ORLANDO, Fla. — Despite being in their prime home-buying years, a majority of millennials with student debt currently don’t own a home – and many believe this debt is the reason why.
Student debt is holding back millennials from financial decisions and personal milestones, such as adequately saving for retirement, changing careers, continuing their education, marrying and having children, according to a recent joint study on millennial student loan debt released by the National Association of Realtors®(NAR) and nonprofit American Student Assistance (ASA)
NAR and ASA’s study found that 20 percent of millennial respondents currently own a home, and that they’re typically carrying a student debt load ($41,200) that surpasses their annual income ($38,800). Most respondents borrowed money to finance their education at a four-year college (79 percent), and slightly over half (51 percent) are repaying a balance of over $40,000.
Among the 80 percent of millennials in the survey who said they do not own a home, 83 percent believe their student loan debt has affected their ability to buy. The median amount of time these millennials expect to be delayed from buying a home is seven years, and overall, 84 percent expect to postpone buying by at least three years.
According to NAR Chief Economist Lawrence Yun, the housing market’s lifecycle is being disrupted by the $1.4 trillion of student debt U.S. households are currently carrying. In addition to softer demand at the entry-level portion of the market, a quarter of current millennial homeowners said their student debt is preventing them from selling their home to buy a new one, either because it’s too expensive to move and upgrade, or because their loans have impacted their credit for a future mortgage.
Yun said, “Millennial homeowners who can’t afford to trade up because of their student debt end up staying put, which slows the turnover in the housing market and exacerbates the low supply levels and affordability pressures for those trying to buy their first home.”
Repaying student debt influencing choices
In addition to postponing a home purchase, the survey found that student debt is forcing millennials to put aside several additional life choices and financial decisions that contribute to the economy and their overall happiness. Eighty-six percent have made sacrifices in their professional career, including taking a second job, remaining in a position in which they were unhappy, or taking one outside their field. Furthermore, more than half say they are delayed in continuing their education and starting a family, and 41 percent would like to marry but are stalling because of their debt.
Even more concerning, according to Yun, is that it appears many millennials are putting saving for retirement on the backburner because of their student debt. Sixty-one percent of respondents at times have not been able to contribute to their retirement, and nearly a third (32 percent) said they were at times able to contribute but with a reduced amount.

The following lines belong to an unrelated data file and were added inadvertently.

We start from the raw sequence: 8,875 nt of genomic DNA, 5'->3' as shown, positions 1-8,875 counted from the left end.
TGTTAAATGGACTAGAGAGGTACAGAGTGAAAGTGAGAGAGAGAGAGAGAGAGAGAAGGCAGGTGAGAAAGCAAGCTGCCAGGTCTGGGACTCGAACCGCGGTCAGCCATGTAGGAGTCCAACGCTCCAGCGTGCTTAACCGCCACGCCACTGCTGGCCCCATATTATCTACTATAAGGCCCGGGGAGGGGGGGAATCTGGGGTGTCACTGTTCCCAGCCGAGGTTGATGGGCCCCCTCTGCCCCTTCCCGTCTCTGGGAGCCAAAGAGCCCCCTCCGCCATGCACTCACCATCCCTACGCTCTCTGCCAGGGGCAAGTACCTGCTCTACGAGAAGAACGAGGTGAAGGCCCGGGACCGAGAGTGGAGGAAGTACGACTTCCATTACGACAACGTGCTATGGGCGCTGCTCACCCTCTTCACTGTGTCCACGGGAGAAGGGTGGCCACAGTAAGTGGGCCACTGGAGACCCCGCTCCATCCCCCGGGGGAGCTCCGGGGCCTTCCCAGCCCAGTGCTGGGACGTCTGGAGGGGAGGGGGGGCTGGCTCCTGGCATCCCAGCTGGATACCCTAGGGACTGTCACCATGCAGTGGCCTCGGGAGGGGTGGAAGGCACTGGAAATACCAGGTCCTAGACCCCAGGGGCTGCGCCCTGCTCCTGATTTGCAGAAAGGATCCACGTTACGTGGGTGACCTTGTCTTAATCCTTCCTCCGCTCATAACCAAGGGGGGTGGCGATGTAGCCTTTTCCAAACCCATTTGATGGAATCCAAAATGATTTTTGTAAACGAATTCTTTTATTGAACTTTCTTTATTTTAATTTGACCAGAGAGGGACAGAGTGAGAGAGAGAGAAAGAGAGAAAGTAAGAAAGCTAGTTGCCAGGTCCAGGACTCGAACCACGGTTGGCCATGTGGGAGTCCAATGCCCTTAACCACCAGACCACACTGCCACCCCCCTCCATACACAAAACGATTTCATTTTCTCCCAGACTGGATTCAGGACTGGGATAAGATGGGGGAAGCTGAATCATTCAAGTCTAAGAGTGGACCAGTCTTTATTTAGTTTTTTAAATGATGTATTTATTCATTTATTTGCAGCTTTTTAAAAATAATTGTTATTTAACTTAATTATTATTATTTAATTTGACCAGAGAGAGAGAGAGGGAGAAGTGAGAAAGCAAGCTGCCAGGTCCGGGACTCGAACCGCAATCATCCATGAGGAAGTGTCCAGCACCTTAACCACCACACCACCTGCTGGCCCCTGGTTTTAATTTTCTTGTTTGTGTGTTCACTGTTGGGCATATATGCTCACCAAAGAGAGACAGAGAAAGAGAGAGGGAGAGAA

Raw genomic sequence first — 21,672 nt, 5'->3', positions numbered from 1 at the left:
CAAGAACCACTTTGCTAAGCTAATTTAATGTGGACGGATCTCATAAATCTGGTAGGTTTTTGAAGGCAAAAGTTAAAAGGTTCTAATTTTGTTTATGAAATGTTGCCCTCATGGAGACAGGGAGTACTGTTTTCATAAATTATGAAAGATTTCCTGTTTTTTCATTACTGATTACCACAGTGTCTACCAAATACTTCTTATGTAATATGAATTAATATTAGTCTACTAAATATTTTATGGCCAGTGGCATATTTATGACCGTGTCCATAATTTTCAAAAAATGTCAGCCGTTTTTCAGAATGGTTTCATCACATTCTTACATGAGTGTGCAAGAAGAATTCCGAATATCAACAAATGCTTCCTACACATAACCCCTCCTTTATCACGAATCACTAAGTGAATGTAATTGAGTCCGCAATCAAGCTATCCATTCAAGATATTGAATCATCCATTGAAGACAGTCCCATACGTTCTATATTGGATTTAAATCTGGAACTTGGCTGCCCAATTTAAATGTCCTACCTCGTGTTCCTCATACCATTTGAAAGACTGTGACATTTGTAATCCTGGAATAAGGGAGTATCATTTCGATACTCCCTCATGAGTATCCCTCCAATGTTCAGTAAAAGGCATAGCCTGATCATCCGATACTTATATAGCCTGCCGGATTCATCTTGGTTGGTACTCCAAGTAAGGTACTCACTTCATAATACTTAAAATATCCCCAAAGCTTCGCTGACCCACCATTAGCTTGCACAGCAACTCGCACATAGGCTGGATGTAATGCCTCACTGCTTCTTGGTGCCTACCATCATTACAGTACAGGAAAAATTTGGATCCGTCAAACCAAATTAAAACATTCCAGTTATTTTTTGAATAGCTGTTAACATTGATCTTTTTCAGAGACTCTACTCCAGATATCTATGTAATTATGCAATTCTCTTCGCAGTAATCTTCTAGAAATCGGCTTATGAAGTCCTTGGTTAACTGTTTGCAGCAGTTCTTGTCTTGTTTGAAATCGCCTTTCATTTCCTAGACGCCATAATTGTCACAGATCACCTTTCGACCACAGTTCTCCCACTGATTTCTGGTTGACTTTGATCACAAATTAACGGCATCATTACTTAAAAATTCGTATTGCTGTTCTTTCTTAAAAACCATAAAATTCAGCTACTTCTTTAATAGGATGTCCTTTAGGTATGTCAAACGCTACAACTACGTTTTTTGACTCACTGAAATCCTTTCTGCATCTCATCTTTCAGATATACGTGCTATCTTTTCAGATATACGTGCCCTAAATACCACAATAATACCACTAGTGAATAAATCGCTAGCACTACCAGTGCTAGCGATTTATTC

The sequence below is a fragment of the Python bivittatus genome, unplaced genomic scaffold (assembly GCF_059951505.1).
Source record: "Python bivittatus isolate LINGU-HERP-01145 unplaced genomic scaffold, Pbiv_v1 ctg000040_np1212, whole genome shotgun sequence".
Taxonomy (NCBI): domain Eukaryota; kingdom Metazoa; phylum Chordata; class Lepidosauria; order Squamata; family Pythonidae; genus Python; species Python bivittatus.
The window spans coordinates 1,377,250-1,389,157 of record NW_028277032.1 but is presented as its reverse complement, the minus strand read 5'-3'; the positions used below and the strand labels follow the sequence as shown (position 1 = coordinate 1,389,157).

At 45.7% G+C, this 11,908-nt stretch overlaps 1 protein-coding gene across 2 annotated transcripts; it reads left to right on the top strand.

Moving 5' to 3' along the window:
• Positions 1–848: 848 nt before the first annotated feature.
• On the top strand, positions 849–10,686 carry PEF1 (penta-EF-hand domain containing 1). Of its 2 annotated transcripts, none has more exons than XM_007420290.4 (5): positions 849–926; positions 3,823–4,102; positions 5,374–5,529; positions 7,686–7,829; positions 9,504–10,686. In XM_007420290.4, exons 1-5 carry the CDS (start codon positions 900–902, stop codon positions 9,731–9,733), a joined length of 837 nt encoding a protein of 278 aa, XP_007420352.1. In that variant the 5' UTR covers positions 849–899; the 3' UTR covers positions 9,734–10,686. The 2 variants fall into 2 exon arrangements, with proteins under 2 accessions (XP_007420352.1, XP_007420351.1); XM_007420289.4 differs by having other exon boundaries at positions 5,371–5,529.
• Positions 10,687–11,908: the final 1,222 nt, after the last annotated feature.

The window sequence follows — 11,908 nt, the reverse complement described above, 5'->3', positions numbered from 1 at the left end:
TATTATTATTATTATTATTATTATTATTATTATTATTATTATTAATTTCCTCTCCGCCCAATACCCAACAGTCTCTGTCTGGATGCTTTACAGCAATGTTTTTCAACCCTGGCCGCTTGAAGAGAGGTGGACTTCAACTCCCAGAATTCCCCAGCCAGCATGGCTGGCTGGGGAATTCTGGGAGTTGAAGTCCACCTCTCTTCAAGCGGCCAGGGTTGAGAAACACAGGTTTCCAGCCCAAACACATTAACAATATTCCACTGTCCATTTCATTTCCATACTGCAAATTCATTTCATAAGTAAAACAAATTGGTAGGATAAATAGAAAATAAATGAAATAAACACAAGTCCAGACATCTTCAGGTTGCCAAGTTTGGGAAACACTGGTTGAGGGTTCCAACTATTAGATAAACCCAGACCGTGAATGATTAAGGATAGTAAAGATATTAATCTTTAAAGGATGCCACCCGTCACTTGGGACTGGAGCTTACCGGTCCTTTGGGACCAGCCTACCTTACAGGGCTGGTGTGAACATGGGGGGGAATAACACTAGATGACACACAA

“Being unable to adequately save for retirement on top of not experiencing the wealth building benefits of owning a home is an unfortunate situation that could have long-term consequences to the financial well-being of these millennials,” Yun said.
A better understanding of college costs is needed
The financial pressures many millennials with student debt are now experiencing appear to somewhat come from not having a complete understanding of the expenses needed to pay for college. Only one-in-five borrowers indicated in the survey that they understood all of the costs, including tuition, fees and housing.
Jean Eddy, president and CEO at ASA, said: “Student debt is a reality for the majority of students attending colleges and universities across our country. We cannot allow educational debt to hold back whole generations from the financial milestones that underpin the American Dream, like homeownership. The results of this study reinforce the need for solutions that both reduce education debt levels for future students, and enable current borrowers to make that debt manageable, so they don’t have to put the rest of their financial goals on hold.”
About the survey: In April 2017, ASA distributed a 41-question survey co-written with NAR to 92,419 student loan borrowers (ages 22 to 35) who are current in repayment. A total of 2,203 student loan borrowers completed the survey. All information is characteristic of April 2017, with the exception of income data, which is reflective of 2016.